Please welcome our very first guest-blogger, Mark Terry! I’m a terrible host, because I’m leaving for the weekend (my birthday!). Will you please help me make him feel at home while I’m gone?
My wife and I went to see "The Bourne Ultimatum" about a week ago. The big debate was whether to see "3:10 to Yuma" or "Bourne" and ultimately Matt Damon won out over Russell Crowe and Christian Bale.
We loved the movie. I enjoyed the first two, "The Bourne Identity" and "The Bourne Supremacy." Lots of action, intrigue, and enough plot to require you to pay attention-what’s not to like? My wife and I also like the fact that Jason Bourne is so smart. He’s not just an action hero, he’s smarter than the people he’s taking on.
That said, I have a confession to make. And this is a confession from a guy who writes action thrillers. I don’t particularly care for the books by Robert Ludlum. I’ve only read a few of Ludlum’s own and I find his writing to be sort of, er, dull and thudding. He was a terrific storyteller, I think, and what’s more, and probably most important, Ludlum really understood the concept of a "hook."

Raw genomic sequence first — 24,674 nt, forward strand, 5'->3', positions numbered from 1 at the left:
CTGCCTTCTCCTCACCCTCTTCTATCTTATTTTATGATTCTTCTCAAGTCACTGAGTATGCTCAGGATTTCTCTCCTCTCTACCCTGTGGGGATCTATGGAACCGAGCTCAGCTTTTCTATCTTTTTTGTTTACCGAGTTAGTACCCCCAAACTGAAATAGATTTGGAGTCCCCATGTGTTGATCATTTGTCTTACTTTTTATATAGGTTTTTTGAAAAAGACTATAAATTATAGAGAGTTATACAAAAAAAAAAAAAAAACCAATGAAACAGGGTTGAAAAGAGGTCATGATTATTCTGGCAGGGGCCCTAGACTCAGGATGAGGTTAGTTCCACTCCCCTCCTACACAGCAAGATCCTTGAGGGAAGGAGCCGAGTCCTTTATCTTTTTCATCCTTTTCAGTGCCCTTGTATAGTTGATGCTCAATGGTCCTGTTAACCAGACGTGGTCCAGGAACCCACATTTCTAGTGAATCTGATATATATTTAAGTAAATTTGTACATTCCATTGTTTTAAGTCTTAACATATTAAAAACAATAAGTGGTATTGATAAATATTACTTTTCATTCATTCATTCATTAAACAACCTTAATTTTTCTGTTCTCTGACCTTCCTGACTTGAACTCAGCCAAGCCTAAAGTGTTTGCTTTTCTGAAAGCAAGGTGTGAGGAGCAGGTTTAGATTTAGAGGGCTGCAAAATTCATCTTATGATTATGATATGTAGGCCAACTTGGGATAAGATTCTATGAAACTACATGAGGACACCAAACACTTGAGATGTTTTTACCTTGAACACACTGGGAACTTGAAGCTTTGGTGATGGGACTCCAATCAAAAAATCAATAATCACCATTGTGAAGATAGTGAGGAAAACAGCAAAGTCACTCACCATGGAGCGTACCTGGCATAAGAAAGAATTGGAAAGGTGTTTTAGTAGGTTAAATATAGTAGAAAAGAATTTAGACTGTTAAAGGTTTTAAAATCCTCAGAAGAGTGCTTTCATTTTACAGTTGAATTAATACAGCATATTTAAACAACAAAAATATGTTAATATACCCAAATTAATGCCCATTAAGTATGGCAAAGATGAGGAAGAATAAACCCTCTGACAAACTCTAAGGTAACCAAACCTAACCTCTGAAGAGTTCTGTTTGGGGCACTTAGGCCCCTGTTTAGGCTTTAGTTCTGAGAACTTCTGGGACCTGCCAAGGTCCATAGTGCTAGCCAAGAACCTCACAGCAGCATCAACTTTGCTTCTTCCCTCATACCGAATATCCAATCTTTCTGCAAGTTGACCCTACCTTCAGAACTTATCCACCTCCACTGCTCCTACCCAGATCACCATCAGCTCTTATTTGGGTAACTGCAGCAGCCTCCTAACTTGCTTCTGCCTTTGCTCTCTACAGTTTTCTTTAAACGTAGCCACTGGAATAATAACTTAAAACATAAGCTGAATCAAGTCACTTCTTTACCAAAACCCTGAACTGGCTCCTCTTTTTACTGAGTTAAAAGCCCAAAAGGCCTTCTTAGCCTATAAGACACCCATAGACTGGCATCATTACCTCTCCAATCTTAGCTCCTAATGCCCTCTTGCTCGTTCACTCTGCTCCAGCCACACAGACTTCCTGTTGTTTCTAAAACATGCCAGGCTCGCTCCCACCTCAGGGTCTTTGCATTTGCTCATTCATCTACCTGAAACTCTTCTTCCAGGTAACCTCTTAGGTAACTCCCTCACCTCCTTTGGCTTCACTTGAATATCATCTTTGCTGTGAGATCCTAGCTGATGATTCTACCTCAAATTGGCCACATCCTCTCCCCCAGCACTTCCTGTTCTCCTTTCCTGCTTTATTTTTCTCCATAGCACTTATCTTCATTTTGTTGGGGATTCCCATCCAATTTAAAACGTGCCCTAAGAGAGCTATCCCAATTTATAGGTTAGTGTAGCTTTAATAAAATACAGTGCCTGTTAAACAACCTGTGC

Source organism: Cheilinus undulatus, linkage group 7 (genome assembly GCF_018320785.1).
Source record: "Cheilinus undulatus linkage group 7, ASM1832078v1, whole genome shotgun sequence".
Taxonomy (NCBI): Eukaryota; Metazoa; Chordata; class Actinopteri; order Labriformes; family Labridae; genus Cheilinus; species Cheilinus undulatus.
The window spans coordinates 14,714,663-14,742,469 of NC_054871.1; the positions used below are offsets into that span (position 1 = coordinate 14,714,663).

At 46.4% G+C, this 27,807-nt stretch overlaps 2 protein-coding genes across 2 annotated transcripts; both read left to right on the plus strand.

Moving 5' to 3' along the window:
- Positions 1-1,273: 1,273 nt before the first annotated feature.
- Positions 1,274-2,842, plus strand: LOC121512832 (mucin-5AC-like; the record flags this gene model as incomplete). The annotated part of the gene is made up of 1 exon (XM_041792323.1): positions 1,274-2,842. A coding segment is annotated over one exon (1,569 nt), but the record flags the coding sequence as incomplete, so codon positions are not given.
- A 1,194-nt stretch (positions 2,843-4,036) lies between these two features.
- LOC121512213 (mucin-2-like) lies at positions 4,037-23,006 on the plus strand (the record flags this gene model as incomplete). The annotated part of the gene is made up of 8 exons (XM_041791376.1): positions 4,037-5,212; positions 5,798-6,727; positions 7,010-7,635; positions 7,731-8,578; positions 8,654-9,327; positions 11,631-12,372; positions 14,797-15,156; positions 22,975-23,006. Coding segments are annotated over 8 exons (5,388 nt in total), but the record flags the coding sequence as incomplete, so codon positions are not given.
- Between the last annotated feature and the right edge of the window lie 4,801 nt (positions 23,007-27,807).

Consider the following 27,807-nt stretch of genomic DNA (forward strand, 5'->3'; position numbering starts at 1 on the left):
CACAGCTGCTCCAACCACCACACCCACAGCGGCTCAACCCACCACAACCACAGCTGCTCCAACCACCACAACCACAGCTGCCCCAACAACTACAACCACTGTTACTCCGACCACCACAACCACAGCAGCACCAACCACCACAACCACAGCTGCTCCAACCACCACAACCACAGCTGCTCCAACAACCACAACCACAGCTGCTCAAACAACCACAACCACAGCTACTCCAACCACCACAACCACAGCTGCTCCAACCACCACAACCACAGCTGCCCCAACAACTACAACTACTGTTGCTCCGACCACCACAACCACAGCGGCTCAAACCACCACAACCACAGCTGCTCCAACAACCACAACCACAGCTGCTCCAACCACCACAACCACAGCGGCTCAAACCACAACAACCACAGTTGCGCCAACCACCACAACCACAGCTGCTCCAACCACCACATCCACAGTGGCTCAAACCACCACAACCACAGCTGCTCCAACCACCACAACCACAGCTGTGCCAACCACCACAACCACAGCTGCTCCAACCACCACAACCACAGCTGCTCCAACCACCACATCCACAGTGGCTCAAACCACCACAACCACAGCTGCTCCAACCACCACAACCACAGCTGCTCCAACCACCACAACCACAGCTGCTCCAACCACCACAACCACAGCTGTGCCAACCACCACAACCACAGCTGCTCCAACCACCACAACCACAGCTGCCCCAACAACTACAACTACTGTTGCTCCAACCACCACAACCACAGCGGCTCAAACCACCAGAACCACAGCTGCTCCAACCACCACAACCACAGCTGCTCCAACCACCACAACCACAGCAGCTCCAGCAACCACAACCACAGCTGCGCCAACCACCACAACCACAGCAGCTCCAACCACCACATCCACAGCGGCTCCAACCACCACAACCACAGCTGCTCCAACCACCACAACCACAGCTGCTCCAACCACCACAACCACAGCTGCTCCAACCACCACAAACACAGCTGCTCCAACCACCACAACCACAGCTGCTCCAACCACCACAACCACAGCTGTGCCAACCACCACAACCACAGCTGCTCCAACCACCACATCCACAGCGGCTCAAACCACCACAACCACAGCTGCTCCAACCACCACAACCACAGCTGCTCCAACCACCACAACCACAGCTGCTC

And that’s where I really have to give him credit for the Bourne books. There are tons of espionage novels out there-I write novels on the edge of espionage-with competent spies. And there are even some with not-so-competent spies (Mrs. Pollifax, anyone?). But Ludlum had a hook, you see?
A spy-an assassin-who has amnesia.
I mean, when you put it like that it sounds like all those in-jokes in Elmore Leonard’s "Be Cool," where Chili Palmer laments that they made a sequel to "Get Shorty" and they gave the character amnesia. (Was it "Get Lost?" I don’t remember and I’m too lazy to go hunting for the book.) Hell, I’m just barely old enough to remember an episode of "The Mod Squad" where Linc wanders around L.A. with amnesia.
But still. there’s your hook.
When I was an aspiring novelist versus, say, the struggling novelist I am now, I used to lament the fact that mystery novels were always built on what I felt were cheesy hooks: the female P.I., the caterer detective, the wedding planner detective, the golf pro detective, the freelance writer sleuth, the national park ranger detective, the black detective, the Hispanic detective, the blind detective, the deaf detective, the gay detective, the lesbian detective, the paralyzed detective. I once told my agent I needed to write a book featuring a black, female, lesbian, blind, quadriplegic cop-turned-lawyer detective. My agent wryly noted that it would give me a lot of demographics to market to.
So what do you think? Who’s the next big spy? Jim Bone, ghost spy? Felicia Smith, animorph spy, able to turn herself into a cat?
Mark Terry’s latest book, The Serpent’s Kiss, is out! Here’s the blurb:
A terrorist calling himself the Serpent unleashes sarin gas in a Detroit restaurant during the breakfast rush, killing 52. Homeland Security troubleshooter Derek Stillwater is called in on a race against time to stop the next attack...